• Her atopy
      • a and b
      • a and c
molluscum transmission
Molluscum Transmission
  • Spread via skin-to-skin contact, fomite exposure, and autoinoculation
  • Associated with public water exposures (pools, bath houses, hot tubs)
  • Wrestlers are particularly at risk because of prolonged skin contact and friction
  • MC should not prevent a child from attending child care or school or from swimming in public pools
  • When possible, lesions not covered by clothing should be covered by a watertight bandage. The bandage should be changed daily or when soiled.
case one question 10
Case One: Question 10
  • Susie’s mother now wants to know for sure if this is molluscum. You declined to biopsy because of the typical appearance but she leaves your office and finds a physician who does a biopsy. What would the characteristic histopathology show?
      • Budding yeast
      • Henderson-Paterson bodies
      • Multi-nucleated giant cells
      • Necrotic keratinocytes
      • Subepidermal blister
case one question 101
Case One: Question 10

Answer: b

  • Susie’s mother now wants to know for sure if this is molluscum. You declined to biopsy because of the typical appearance but she leaves your office and finds a physician who does a biopsy. What would the characteristic histopathology show?
    • Budding yeast (seen in candida infections)
    • Henderson-Paterson bodies
    • Multi-nucleated giant cells (seen in herpes virus infections)
    • Necrotic keratinocytes (seen in Stevens-Johnson syndrome)
    • Subepidermal blister (seen in fixed drug eruptions)
henderson paterson bodies
Henderson-Paterson Bodies
  • Henderson-Patterson Bodies, aka Molluscum bodies
    • Intracytoplasmic inclusion bodies, containing poxvirus particles, seen in keratinocytes
molluscum contagiosum as a std
Molluscum Contagiosum as a STD

When it occurs in the genital region, MC is classified as a sexually transmitted disease. Most adults with MC present with genital disease.

molluscum contagiosum in immunosuppressed patients
Molluscum Contagiosum in Immunosuppressed Patients
  • Giant lesions can occur
  • HAART leads to clearance but may have lag time before improvement is seen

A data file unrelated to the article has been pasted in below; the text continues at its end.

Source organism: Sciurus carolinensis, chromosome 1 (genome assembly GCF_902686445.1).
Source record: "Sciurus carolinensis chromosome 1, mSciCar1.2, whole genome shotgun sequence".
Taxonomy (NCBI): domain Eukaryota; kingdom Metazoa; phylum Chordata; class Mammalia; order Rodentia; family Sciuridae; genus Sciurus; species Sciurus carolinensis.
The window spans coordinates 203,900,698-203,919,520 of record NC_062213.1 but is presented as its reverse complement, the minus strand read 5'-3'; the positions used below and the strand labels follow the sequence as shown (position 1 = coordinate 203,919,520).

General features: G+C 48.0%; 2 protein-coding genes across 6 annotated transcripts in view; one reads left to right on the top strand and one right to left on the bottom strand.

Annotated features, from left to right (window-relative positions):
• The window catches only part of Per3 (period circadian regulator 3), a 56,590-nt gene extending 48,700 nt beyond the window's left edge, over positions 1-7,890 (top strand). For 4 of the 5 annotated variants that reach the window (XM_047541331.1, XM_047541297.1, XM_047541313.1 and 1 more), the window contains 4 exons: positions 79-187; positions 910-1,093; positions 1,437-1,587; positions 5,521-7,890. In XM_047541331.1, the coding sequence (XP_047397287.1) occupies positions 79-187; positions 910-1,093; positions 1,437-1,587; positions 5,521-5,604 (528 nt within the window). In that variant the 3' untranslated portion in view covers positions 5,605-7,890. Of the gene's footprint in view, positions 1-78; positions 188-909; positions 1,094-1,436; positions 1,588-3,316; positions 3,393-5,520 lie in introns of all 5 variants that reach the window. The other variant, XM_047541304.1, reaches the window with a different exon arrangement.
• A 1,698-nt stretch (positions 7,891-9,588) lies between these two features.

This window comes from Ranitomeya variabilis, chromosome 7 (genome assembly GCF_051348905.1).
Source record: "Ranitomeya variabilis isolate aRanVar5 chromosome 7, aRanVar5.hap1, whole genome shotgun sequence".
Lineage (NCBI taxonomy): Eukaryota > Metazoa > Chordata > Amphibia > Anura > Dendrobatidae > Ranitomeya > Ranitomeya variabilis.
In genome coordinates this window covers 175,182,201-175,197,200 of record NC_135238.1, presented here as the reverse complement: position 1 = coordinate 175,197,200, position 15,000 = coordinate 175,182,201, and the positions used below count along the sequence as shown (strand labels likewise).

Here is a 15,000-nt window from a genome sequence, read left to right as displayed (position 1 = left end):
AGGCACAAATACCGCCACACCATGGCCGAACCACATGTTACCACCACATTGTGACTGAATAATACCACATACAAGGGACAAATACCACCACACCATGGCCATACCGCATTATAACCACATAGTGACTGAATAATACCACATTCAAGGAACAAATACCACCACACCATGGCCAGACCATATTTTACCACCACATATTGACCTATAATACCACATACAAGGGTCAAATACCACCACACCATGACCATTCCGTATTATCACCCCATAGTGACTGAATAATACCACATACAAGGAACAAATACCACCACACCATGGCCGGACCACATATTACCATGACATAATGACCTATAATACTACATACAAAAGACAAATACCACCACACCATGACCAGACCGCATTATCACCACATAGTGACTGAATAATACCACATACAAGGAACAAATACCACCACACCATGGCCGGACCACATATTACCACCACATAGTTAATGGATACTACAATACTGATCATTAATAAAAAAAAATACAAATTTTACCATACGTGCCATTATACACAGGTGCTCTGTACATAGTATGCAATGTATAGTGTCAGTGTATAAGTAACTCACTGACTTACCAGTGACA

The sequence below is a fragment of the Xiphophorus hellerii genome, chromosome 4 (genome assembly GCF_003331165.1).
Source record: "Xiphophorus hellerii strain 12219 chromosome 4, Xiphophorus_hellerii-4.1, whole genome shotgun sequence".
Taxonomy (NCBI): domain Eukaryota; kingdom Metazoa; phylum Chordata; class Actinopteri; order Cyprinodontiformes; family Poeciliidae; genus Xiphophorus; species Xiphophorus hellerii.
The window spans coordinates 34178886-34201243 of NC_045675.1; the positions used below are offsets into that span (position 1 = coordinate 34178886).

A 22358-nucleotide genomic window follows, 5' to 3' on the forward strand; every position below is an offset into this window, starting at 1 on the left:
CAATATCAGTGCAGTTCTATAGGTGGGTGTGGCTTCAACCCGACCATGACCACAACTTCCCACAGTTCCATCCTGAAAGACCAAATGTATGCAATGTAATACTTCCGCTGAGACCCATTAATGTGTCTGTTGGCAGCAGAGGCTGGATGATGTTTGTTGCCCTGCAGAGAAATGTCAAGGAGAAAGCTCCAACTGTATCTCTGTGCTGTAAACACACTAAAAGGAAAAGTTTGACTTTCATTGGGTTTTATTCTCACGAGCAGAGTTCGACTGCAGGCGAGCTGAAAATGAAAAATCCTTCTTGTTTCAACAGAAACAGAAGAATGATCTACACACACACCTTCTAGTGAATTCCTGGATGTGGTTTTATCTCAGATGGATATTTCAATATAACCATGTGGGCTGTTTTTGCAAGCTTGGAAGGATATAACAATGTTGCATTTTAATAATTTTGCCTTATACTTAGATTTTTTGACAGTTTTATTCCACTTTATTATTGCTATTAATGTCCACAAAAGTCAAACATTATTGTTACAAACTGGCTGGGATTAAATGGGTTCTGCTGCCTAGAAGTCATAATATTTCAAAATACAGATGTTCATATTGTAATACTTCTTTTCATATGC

• Adults with chronic MC outside the genital area should be evaluated for immunosuppression
  • Patients with untreated HIV often have lesions concentrated on the face or genitalia. Oral and genital mucosa may be involved
molluscum contagiosum summary
Molluscum Contagiosum Summary
  • Viral infection due to a pox virus
  • Three main groups at risk (children, sexually active adults and immunosuppressed patients)
  • Various treatment options available
  • In children spontaneous remission frequently occurs and no treatment is a reasonable option
acknowledgements
Acknowledgements
  • This module was developed by the American Academy of Dermatology Medical Student Core Curriculum Workgroup from 2008-2012.
  • Primary authors: Susan K. Ailor, MD, FAAD; Kari L. Martin, MD.
  • Peer reviewers: Timothy G. Berger, MD, FAAD; Brandon D. Newell, MD; Maria C. Garzon, MD, FAAD.
  • Revisions and editing: Sarah D. Cipriano, MD, MPH; Meghan Mullen Dickman.
  • Last revised March 2011.
references
References
  • Braue A, et al. “Epidemiology and impact of childhood molluscum contagiosum: A case series and critical review of the literature.” Ped Derm. 22(4):287-294. 2005.
  • James WD, Berger TG, Elston DM. “Chapter 19. Viral Diseases” (chapter). Andrews’ Diseases of the Skin Clinical Dermatology. 10th ed. Philadelphia, Pa: Saunders Elsevier; 2006: 394-397.
  • Mancini AJ, Shani-Adir A. “Chapter 80. Other Viral Diseases” (chapter). Bolognia JL, Jorizzo JL, Rapini R: Dermatology. 2nd ed. Mosby Elsevier; 2008. 1229-1233.
  • Silverberg NB. “Warts and molluscum in children”. Adv Dermatol. 20:23-73. 2004.
  • Tom W, Friedlander SF. “Chapter 195. Poxvirus Infections” (chapter). Wolff K, Goldsmith LA, Katz SI, Gilchrest B, Paller AS, Leffell DJ: Fitzpatrick’s Dermatology in General Medicine. 7th ed. McGraw-Hill Companies, Inc; 2008: 1911-1913.
  • van der Wouden JC, et al. “Interventions for cutaneous molluscum contagiosum.” Cochrane Rev. Vol 2. 2010.